In addition, the franchise/income tax Amnesty Program does not apply to any nonreported or underreported tax liability amounts attributable to tax shelter items that could have been reported under either the FTB’s 2004 Voluntary Compliance Initiative or the IRS’s Offshore Voluntary Compliance Initiative described in Revenue Procedure 2003-11. [fn22] Thus, the Amnesty Program is not intended to provide a "second bite at the apple" for taxpayers who should have entered VCI. However, inasmuch as taxpayers were required to "self-assess" their qualification for VCI, this raises issues as to the meaning of what "could have been reported under" VCI. Although we have not received confirmation from the FTB, we assume that this limitation will only apply to items such as listed transactions or other clearly identified tax shelter transactions. In addition, we believe that taxpayers should be able to put some non-listed transactions into the Amnesty Program, even if the taxpayer also has listed transactions for those same years that are barred from the Amnesty Program.
The second requirement is self-explanatory. The SBE has released its application: SBE Form 899. [fn23] In addition, the FTB has released its application forms: FTB Form 2300 PIT for individuals, and FTB Form 2300 BE for businesses. [fn24] These forms are relatively straightforward two-page forms.
The third requirement also is self-explanatory, in that returns must be filed or amended and all taxes and interest must be paid by May 30, 2005, except that persons entering into installment agreements have until June 30, 2006, to pay the tax and interest due.
Administration of the Amnesty Program
The SBE and FTB are required to issue forms and instructions and take other actions needed to implement the amnesty. In addition, the SBE shall adequately publicize the Amnesty Program so as to maximize public awareness of and the participation in the amnesty. The SBE shall coordinate to the highest degree possible its publicity efforts and other actions taken in implementing this article with similar programs administered by the FTB. In addition, the FTB is also specifically required to make reasonable efforts to identify taxpayer liabilities and, to the extent practicable, send written notice to taxpayers of their eligibility for the Amnesty Program. However, the FTB’s failure to notify a taxpayer of the existence or correct amount of a tax liability eligible for the Amnesty Program shall not preclude the taxpayer from participating in the Amnesty Program, nor shall such failure be grounds for abating the 50 percent interest penalty (discussed in detail above). [fn25] The FTB anticipates sending out over 2 million notices to taxpayers, many of which have already been sent.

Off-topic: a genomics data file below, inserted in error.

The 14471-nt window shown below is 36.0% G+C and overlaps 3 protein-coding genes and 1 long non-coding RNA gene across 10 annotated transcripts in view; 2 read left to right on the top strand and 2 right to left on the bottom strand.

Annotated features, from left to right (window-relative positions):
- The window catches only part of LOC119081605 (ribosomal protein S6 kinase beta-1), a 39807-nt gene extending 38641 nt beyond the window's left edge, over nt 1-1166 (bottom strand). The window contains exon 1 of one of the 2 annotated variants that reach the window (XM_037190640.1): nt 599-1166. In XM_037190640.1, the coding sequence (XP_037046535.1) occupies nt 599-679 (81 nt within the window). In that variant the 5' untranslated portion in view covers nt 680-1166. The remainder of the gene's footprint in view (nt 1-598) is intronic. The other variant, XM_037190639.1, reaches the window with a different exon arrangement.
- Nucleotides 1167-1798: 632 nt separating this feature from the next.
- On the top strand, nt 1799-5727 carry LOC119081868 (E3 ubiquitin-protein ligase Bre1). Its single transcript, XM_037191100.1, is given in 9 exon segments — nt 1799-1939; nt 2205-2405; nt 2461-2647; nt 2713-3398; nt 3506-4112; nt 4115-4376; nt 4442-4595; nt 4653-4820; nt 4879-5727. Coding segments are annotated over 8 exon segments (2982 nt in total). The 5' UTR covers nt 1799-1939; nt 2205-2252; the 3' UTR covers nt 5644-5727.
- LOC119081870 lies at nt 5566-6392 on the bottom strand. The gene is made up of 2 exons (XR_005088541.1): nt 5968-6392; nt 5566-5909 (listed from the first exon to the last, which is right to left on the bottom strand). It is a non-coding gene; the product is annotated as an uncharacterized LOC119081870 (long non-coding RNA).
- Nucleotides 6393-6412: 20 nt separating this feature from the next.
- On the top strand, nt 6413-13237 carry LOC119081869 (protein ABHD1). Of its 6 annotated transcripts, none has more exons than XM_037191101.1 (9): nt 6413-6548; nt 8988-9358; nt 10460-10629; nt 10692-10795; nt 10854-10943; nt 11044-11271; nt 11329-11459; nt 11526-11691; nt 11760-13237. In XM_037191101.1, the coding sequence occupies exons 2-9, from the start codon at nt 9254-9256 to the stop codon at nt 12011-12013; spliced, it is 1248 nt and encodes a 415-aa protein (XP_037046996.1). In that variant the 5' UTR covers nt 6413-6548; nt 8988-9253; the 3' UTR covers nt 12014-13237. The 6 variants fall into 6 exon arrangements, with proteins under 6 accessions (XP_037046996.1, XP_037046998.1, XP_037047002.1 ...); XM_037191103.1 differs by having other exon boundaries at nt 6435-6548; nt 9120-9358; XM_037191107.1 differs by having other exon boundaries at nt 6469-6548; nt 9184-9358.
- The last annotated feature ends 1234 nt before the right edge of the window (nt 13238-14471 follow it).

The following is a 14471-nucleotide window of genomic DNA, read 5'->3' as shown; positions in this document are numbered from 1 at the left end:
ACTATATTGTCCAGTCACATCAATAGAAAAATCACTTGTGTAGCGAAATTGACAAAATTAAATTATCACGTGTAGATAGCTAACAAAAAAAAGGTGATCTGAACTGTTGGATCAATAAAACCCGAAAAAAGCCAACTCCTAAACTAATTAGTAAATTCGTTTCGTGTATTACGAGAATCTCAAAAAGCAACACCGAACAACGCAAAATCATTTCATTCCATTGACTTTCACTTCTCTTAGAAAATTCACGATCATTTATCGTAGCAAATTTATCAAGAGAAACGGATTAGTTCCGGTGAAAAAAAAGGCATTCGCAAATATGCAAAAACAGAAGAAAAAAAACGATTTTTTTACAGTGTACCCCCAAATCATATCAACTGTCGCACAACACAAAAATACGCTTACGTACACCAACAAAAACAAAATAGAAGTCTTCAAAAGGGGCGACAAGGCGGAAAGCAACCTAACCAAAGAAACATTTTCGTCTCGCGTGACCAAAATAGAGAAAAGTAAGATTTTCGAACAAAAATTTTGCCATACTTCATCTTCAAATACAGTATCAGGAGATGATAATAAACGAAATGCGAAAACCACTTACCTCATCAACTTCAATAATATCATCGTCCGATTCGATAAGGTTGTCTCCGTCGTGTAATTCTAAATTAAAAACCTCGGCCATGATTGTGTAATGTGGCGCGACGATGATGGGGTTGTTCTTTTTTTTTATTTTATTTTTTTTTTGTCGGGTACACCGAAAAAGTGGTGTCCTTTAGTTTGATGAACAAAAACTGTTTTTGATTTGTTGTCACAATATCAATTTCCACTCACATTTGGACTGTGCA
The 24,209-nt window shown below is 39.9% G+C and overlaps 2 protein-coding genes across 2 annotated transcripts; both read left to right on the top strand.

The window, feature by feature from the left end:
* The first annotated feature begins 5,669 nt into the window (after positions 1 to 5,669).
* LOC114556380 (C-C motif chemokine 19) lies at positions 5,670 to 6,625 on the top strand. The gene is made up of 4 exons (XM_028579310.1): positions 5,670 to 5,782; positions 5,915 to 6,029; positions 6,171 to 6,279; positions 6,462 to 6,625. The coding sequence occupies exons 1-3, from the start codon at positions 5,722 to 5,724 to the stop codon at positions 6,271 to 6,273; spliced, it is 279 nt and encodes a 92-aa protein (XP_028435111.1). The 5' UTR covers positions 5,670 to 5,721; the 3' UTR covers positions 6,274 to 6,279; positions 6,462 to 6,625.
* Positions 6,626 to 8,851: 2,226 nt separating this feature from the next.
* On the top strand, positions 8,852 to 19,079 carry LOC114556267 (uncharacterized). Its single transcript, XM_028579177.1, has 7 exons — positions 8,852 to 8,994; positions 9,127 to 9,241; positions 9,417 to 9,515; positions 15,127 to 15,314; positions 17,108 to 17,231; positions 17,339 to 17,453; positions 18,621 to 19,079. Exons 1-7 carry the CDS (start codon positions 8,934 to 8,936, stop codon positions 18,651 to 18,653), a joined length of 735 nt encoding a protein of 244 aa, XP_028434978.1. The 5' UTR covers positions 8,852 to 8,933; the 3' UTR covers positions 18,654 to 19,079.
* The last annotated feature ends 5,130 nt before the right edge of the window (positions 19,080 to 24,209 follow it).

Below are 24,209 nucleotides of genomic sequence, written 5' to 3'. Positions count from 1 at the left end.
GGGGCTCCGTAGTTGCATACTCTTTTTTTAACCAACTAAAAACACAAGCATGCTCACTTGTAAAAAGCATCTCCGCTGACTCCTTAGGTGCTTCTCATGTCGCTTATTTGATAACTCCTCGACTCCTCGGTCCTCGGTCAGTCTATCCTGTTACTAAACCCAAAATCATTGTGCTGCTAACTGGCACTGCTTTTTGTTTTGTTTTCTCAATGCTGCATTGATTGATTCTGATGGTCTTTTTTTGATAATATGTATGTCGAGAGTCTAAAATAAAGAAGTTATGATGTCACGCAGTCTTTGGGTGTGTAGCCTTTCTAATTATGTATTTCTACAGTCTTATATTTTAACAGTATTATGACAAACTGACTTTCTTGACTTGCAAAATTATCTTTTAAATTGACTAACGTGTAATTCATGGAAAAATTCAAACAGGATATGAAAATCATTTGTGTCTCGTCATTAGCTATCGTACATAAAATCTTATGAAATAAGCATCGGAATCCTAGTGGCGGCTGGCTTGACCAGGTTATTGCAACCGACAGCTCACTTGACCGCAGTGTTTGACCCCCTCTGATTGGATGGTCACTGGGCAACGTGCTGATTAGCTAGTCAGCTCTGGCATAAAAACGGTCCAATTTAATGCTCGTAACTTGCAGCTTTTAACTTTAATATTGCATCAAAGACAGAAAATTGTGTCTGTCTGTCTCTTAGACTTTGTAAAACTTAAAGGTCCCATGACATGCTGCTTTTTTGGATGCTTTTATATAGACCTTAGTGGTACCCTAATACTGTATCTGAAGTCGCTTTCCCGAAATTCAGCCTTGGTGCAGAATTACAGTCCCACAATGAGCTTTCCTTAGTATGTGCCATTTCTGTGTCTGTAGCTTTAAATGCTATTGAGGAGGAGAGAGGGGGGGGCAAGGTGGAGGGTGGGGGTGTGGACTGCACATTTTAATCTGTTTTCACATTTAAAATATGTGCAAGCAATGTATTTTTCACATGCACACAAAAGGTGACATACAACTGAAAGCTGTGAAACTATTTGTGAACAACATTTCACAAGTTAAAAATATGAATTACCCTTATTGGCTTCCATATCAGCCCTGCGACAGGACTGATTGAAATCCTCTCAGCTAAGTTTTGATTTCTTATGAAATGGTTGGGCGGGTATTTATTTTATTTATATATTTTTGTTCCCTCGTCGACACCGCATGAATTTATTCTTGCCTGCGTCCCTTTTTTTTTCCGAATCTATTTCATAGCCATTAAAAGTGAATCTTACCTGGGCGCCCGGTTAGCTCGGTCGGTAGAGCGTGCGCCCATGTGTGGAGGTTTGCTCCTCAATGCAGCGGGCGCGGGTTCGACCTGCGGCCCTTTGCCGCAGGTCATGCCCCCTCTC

Taxpayers should carefully consider their filing strategies when assessing the impact of the Amnesty Program on any existing or potential deficiencies for periods prior to January 1, 2003, as well as the potential for deficiencies that may be assessed after April 1, 2005, for such periods. "California Tax Amnesty Considerations in a Nutshell" on page 3 provides an overview of certain considerations to be taken into account when deciding if, and how, to participate in the Amnesty Program.
California Tax Amnesty Considerations in a Nutshell
All taxpayers that owe or may owe California corporate or personal income taxes or sales and use taxes for open periods beginning before January 1, 2003 should consider the following:
Corporate and Personal Income Taxes
Sales and Use Taxes
For more information on California’s tax amnesty program, please see "California’s ‘Tax Amnesty’: What Every California Taxpayer Should Know" on page 21.
3: The law requires that the amnesty end on March 31, 2005, but because March 31 is a state holiday (Cesar Chavez Day), the Board and FTB have indicated that they will conclude the Amnesty Program on April 1, 2005.